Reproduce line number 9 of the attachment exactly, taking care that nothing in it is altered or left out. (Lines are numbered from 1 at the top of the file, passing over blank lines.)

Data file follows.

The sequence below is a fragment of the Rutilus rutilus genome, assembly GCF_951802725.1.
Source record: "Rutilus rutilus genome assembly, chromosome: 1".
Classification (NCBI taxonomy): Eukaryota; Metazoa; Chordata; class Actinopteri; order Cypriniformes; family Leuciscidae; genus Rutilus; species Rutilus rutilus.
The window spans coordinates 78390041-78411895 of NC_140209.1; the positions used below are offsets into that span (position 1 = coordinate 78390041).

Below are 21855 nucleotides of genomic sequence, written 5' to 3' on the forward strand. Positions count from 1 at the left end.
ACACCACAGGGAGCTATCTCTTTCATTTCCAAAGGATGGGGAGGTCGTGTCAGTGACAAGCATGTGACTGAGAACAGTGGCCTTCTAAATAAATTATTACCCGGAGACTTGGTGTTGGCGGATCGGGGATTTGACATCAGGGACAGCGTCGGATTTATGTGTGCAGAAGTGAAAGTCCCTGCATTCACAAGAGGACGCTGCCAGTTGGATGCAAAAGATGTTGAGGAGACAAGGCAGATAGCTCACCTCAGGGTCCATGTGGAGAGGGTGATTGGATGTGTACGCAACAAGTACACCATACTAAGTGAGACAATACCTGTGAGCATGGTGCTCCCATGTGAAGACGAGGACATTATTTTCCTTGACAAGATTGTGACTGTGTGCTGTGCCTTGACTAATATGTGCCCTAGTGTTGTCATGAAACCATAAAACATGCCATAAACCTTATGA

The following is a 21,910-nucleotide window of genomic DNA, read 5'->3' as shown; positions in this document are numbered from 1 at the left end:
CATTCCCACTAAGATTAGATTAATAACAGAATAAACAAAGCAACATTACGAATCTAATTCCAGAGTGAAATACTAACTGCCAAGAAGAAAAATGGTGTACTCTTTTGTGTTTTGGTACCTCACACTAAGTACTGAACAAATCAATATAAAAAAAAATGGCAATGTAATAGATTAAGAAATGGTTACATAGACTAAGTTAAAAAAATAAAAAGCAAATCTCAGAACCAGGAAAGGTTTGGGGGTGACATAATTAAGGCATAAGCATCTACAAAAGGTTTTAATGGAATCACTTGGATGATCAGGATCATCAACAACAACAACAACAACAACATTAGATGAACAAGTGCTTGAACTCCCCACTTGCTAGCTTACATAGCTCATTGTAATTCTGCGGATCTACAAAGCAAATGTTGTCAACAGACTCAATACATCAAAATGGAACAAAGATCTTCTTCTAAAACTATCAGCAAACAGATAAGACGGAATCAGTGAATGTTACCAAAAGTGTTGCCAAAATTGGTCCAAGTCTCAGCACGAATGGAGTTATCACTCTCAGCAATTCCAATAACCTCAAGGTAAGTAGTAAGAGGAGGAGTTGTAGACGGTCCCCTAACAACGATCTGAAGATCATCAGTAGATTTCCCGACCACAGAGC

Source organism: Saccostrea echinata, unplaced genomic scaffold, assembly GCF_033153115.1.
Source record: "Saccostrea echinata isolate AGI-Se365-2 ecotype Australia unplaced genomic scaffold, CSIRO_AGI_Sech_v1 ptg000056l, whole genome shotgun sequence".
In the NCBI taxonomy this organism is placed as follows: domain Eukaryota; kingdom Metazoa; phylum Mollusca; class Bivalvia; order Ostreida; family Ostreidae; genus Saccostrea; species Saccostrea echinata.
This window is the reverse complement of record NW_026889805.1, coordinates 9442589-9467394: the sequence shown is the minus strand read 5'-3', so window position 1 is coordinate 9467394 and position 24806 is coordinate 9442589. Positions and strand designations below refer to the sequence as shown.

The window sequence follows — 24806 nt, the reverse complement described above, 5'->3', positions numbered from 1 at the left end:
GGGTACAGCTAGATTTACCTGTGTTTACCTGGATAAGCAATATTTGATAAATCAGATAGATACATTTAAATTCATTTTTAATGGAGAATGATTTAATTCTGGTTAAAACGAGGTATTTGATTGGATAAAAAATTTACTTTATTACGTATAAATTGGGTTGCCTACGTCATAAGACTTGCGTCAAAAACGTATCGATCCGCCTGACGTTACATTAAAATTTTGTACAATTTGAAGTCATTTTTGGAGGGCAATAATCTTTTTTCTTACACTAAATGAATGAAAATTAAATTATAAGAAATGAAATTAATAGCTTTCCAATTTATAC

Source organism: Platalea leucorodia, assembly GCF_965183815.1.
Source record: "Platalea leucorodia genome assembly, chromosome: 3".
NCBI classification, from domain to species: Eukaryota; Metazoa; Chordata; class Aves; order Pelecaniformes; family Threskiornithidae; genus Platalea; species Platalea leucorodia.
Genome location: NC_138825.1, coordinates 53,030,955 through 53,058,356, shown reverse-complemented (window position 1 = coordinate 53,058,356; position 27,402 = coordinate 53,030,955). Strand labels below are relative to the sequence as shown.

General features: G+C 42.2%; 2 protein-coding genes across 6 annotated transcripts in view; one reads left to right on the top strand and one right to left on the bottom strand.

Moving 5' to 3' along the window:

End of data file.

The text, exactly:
Source organism: Saccostrea echinata, unplaced genomic scaffold, assembly GCF_033153115.1.